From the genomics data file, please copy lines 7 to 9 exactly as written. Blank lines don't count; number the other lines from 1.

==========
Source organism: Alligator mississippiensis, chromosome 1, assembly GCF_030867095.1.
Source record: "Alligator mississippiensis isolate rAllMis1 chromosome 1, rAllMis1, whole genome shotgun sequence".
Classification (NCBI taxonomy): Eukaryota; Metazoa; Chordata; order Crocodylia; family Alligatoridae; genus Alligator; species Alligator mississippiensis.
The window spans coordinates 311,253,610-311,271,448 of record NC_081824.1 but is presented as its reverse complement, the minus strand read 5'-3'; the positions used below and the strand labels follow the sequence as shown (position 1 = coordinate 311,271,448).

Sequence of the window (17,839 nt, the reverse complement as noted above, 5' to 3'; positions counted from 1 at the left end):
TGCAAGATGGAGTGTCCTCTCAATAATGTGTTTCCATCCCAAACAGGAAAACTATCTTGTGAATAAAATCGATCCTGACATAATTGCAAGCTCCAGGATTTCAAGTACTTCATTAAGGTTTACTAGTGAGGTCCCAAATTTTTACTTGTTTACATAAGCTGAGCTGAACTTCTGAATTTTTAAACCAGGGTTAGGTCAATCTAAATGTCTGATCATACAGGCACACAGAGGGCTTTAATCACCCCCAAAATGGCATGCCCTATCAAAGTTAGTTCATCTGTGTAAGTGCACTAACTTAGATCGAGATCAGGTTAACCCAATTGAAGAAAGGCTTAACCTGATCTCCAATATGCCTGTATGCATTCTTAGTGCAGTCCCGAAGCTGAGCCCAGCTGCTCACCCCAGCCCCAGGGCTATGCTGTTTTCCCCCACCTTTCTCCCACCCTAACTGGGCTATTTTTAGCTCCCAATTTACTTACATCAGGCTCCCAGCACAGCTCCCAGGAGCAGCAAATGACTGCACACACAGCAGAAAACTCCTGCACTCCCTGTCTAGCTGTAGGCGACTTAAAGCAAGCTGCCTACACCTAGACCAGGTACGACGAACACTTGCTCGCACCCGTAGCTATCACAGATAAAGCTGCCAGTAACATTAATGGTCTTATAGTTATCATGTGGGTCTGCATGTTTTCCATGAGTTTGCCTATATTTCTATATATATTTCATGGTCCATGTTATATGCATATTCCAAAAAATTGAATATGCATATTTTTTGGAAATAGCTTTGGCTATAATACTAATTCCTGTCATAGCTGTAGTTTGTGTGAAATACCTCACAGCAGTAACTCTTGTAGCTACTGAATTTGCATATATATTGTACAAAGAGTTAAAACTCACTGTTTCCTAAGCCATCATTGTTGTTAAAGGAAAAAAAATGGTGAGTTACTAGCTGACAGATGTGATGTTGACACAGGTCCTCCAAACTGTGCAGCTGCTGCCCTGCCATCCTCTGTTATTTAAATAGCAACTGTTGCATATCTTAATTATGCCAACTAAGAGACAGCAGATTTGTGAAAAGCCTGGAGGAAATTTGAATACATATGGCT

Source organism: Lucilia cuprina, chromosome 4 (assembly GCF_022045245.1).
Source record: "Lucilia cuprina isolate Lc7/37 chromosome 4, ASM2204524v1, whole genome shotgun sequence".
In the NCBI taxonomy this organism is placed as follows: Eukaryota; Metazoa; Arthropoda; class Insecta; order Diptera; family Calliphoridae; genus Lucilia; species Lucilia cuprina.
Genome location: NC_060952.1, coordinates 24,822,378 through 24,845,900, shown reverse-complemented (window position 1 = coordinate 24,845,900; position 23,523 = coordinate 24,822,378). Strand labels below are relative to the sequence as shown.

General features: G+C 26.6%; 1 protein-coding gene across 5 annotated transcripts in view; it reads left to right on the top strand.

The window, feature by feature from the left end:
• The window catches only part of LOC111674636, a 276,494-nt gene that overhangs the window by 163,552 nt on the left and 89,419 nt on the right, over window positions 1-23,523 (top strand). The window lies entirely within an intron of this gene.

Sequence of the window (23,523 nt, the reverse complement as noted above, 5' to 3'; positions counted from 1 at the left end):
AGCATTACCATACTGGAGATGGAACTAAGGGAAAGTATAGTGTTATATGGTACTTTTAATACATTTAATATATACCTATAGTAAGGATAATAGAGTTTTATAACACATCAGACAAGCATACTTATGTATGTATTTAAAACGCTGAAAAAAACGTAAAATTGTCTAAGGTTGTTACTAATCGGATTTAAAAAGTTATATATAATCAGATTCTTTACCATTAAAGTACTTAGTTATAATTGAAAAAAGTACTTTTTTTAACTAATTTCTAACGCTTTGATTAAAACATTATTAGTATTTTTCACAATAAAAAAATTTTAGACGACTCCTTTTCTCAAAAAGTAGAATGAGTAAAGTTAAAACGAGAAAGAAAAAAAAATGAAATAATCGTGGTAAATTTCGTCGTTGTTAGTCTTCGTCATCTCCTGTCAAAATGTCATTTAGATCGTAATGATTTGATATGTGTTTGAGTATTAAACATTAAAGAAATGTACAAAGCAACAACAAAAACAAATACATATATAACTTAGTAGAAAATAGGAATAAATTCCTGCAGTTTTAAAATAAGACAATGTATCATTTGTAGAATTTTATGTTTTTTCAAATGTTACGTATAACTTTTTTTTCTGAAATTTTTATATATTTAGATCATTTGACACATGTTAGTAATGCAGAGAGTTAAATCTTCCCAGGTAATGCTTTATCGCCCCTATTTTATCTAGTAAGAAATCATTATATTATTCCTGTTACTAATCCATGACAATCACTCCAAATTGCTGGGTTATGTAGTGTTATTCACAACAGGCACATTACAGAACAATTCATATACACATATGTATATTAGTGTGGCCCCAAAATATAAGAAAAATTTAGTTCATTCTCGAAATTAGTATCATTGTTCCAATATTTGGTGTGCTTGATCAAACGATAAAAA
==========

Source organism: Lucilia cuprina, chromosome 4 (assembly GCF_022045245.1).
Source record: "Lucilia cuprina isolate Lc7/37 chromosome 4, ASM2204524v1, whole genome shotgun sequence".
In the NCBI taxonomy this organism is placed as follows: Eukaryota; Metazoa; Arthropoda; class Insecta; order Diptera; family Calliphoridae; genus Lucilia; species Lucilia cuprina.